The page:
ST. TAMMANY PARISH, La. -- Brandon Stephens said his Boston Terrier, Pepsi, can be an escape artist, but when Pepsi snuck out of his Covington home last April and roamed the streets with reckless abandon, words exchanged with a neighbor about it carried consequences for Stephens.

St Tammany Parish Sheriff Randy Smith fired Stephens over it less than 24 hours after Pepsi’s escape.

While Smith has the legal right to fire Stephens without cause, the ouster raises questions about whether the sheriff has been even-handed with discipline, as another deputy, who was caught fudging the probable cause on DWI arrests, was allowed to resign, opening the door for him to secure law enforcement employment elsewhere.

Law & Disorder: Disgraced deputy hired by another La. sheriff

Stephens hasn’t been so lucky.

“I get in an argument where voices weren't even raised about a 12-pound lap dog -- where someone threatened me and I stood up for myself, and, fired. So, I mean, it's kind of disgusting,” Stephens said about the termination that ended his 15-year law enforcement career.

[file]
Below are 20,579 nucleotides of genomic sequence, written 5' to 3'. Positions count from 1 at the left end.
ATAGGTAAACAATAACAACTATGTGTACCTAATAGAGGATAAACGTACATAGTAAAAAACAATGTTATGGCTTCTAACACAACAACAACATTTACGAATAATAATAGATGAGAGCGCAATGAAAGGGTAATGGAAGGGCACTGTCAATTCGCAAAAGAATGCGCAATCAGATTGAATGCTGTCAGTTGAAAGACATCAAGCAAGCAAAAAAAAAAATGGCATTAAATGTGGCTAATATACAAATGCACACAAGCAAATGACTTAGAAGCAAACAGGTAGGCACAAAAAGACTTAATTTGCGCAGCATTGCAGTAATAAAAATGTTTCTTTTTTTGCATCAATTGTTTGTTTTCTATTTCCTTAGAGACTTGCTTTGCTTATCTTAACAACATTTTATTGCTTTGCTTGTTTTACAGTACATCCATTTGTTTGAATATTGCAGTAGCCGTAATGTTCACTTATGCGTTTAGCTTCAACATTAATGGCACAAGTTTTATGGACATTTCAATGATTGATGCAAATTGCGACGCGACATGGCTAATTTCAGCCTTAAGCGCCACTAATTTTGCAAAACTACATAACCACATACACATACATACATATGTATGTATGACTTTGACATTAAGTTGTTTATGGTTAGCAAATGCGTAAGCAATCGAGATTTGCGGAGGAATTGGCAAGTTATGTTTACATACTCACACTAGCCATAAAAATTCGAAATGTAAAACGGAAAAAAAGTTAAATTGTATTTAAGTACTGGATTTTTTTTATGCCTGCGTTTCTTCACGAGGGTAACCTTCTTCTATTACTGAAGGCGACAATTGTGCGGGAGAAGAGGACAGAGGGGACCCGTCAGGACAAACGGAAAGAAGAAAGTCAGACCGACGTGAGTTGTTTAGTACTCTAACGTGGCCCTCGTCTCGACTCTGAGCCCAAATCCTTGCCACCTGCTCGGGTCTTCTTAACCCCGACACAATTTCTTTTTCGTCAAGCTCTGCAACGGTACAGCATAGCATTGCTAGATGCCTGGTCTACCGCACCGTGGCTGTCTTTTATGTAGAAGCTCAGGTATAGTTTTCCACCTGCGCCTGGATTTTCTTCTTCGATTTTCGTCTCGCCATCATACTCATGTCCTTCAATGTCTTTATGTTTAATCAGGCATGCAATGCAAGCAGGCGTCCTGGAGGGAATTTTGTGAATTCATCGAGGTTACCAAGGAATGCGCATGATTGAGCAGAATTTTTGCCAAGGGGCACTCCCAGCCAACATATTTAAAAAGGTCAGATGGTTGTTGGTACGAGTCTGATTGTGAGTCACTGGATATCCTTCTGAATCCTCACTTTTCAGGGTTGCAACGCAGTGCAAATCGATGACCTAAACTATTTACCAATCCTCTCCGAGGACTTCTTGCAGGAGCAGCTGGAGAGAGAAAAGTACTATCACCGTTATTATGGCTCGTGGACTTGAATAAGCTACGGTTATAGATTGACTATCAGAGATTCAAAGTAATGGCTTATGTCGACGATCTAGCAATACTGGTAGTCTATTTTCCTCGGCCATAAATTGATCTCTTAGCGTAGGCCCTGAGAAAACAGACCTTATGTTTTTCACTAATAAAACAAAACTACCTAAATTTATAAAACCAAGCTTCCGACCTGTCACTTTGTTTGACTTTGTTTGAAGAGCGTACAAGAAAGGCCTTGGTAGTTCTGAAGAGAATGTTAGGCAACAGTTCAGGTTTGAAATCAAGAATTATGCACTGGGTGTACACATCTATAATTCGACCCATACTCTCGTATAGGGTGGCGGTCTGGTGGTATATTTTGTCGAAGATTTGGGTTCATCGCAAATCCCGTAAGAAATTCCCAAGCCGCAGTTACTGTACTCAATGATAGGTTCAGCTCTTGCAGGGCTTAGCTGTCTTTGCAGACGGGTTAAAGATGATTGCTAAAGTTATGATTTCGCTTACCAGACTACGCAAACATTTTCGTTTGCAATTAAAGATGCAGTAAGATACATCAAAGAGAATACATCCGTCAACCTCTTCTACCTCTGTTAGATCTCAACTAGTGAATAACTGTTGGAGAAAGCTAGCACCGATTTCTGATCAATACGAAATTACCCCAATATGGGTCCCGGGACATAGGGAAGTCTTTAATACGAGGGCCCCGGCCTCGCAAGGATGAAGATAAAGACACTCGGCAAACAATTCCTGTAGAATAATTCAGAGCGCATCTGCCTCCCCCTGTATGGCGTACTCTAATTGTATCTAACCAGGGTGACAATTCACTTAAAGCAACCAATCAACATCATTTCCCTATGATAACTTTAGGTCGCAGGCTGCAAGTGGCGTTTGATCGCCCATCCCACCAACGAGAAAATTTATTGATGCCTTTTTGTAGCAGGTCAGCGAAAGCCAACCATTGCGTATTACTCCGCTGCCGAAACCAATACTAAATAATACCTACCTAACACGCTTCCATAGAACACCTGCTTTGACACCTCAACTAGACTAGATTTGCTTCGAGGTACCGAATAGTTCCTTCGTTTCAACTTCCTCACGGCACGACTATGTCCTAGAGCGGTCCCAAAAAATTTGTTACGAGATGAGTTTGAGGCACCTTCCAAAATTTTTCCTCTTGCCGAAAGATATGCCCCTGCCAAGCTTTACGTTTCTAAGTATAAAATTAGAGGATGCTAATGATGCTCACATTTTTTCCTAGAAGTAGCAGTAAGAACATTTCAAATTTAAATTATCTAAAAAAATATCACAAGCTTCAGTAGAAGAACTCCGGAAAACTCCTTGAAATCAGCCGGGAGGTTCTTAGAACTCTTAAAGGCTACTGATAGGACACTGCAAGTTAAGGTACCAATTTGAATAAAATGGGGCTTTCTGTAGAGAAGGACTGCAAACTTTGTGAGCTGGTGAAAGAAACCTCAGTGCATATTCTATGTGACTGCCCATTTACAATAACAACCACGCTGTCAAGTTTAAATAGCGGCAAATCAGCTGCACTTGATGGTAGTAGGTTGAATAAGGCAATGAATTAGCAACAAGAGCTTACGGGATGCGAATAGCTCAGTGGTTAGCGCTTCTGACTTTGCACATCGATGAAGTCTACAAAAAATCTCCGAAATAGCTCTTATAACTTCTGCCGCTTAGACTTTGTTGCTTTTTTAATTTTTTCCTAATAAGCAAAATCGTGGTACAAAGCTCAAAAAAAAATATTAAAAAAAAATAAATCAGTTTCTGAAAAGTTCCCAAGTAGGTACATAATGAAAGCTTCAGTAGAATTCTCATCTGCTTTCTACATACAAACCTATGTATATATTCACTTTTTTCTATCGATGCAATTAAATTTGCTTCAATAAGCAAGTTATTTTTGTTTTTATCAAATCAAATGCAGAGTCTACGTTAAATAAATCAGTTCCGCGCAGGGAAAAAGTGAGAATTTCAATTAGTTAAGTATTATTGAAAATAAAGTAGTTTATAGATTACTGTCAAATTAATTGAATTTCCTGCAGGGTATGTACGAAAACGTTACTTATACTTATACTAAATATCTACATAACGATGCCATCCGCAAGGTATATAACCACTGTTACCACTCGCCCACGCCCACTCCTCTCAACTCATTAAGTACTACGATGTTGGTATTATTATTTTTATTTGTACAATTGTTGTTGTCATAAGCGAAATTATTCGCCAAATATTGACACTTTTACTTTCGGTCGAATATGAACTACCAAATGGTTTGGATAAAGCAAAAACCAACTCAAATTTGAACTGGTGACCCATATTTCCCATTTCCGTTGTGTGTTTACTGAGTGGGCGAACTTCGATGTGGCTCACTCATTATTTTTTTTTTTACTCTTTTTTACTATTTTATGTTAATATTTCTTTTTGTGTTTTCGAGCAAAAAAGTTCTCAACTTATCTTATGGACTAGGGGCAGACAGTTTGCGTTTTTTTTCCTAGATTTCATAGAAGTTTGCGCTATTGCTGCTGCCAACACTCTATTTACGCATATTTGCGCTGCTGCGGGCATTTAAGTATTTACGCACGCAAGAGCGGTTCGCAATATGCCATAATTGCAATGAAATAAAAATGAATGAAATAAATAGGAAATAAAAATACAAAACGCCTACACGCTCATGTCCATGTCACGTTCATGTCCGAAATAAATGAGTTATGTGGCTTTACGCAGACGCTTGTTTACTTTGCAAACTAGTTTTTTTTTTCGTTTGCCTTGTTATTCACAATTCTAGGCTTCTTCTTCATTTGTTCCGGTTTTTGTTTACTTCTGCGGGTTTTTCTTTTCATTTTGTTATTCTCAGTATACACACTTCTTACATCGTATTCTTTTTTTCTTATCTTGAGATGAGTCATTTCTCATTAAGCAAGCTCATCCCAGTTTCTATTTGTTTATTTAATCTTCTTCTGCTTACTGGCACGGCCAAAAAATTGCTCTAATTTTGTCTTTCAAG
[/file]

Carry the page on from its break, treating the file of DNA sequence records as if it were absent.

Stephens was off-duty and out of uniform at the time, but Lynn Blossman, a member of one of Covington’s elite families, knew where he worked.

Blossman said she walks around the Covington Country Club Estates neighborhood daily, but on April 5, 2017, her walk led her to cross paths with Pepsi.

While the 12-pound terrier isn’t large in stature, Blossman said she is afraid of dogs, and that Pepsi ran up to her in an aggressive manner.

“I was scared to death,” Blossman said.

She said she threw her cell phone at the dog to make it back away and a neighbor came over and picked the terrier up to take it back to Stephens’ home.

Meanwhile, Stephens had driven to the gas station with his brother to buy a pack of cigarettes and said he was unaware Pepsi had gotten out. Blossman flagged him down on his way back home, angry about the dog running loose.